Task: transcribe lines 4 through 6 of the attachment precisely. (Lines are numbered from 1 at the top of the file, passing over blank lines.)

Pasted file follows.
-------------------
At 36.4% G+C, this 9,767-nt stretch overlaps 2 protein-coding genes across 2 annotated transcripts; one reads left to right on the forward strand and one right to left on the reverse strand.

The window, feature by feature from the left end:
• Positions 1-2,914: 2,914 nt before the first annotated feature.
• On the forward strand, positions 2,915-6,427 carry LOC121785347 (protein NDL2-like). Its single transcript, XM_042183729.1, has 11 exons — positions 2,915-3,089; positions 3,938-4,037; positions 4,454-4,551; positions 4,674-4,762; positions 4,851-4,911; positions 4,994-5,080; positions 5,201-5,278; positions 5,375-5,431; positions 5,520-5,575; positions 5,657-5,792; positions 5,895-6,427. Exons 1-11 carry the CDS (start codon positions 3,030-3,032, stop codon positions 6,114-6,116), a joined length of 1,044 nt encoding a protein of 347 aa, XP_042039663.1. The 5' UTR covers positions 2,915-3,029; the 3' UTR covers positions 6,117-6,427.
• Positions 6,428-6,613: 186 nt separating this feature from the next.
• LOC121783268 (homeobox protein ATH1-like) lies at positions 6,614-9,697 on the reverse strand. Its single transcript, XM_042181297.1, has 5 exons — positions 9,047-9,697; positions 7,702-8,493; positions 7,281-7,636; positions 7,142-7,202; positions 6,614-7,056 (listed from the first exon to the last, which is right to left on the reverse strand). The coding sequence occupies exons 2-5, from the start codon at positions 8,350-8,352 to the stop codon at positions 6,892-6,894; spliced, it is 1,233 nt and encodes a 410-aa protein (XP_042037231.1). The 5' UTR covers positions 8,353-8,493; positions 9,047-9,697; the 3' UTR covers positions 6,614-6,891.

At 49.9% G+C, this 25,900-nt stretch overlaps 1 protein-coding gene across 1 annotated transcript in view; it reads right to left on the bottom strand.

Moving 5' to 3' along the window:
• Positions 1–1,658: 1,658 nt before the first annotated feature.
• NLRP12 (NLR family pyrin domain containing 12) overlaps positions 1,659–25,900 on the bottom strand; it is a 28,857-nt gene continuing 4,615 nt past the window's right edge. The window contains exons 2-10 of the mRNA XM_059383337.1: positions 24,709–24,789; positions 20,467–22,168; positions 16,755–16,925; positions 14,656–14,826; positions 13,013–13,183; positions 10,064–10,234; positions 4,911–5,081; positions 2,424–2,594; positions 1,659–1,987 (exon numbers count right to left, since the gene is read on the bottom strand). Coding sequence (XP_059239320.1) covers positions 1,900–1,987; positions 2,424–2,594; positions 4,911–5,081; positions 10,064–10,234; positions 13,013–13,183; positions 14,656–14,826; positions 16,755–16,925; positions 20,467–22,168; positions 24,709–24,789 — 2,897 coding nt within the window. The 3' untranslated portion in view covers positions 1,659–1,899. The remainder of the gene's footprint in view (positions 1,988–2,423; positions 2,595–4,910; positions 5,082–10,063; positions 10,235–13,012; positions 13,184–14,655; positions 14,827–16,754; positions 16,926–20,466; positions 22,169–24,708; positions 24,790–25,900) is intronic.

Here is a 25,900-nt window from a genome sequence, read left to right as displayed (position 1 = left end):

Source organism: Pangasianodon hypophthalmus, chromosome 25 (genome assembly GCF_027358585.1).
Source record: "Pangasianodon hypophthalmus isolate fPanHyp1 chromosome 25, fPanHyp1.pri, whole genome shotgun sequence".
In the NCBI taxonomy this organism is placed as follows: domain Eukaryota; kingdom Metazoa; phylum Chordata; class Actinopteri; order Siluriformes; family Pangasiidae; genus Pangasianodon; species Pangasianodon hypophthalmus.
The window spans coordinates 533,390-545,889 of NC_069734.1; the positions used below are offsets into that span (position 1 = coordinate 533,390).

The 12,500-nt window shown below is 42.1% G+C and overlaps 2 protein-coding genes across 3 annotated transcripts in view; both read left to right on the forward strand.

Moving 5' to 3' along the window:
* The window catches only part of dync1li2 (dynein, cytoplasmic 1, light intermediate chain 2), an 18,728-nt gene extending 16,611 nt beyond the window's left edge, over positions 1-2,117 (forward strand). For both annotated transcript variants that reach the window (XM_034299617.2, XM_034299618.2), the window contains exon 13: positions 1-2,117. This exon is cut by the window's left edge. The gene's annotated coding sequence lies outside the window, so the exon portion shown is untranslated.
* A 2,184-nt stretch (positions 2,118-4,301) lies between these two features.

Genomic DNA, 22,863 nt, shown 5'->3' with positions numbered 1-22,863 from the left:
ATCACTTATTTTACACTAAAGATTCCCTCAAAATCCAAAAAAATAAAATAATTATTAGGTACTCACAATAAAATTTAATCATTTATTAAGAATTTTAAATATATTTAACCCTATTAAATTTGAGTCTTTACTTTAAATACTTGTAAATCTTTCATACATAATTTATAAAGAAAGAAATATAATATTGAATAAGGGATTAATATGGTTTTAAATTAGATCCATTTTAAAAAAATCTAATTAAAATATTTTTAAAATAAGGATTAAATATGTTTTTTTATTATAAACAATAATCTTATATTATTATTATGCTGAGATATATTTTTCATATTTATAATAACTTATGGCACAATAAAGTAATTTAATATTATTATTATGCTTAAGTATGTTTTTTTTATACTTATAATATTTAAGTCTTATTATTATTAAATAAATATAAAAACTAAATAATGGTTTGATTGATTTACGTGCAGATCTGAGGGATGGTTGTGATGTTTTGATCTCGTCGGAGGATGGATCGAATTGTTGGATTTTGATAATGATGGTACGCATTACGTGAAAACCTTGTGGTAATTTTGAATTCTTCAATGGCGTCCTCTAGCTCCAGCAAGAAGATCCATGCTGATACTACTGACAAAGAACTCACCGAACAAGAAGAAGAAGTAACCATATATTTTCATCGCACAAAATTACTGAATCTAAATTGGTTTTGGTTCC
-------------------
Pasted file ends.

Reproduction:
• On the forward strand, positions 2,915-6,427 carry LOC121785347 (protein NDL2-like). Its single transcript, XM_042183729.1, has 11 exons — positions 2,915-3,089; positions 3,938-4,037; positions 4,454-4,551; positions 4,674-4,762; positions 4,851-4,911; positions 4,994-5,080; positions 5,201-5,278; positions 5,375-5,431; positions 5,520-5,575; positions 5,657-5,792; positions 5,895-6,427. Exons 1-11 carry the CDS (start codon positions 3,030-3,032, stop codon positions 6,114-6,116), a joined length of 1,044 nt encoding a protein of 347 aa, XP_042039663.1. The 5' UTR covers positions 2,915-3,029; the 3' UTR covers positions 6,117-6,427.
• Positions 6,428-6,613: 186 nt separating this feature from the next.
• LOC121783268 (homeobox protein ATH1-like) lies at positions 6,614-9,697 on the reverse strand. Its single transcript, XM_042181297.1, has 5 exons — positions 9,047-9,697; positions 7,702-8,493; positions 7,281-7,636; positions 7,142-7,202; positions 6,614-7,056 (listed from the first exon to the last, which is right to left on the reverse strand). The coding sequence occupies exons 2-5, from the start codon at positions 8,350-8,352 to the stop codon at positions 6,892-6,894; spliced, it is 1,233 nt and encodes a 410-aa protein (XP_042037231.1). The 5' UTR covers positions 8,353-8,493; positions 9,047-9,697; the 3' UTR covers positions 6,614-6,891.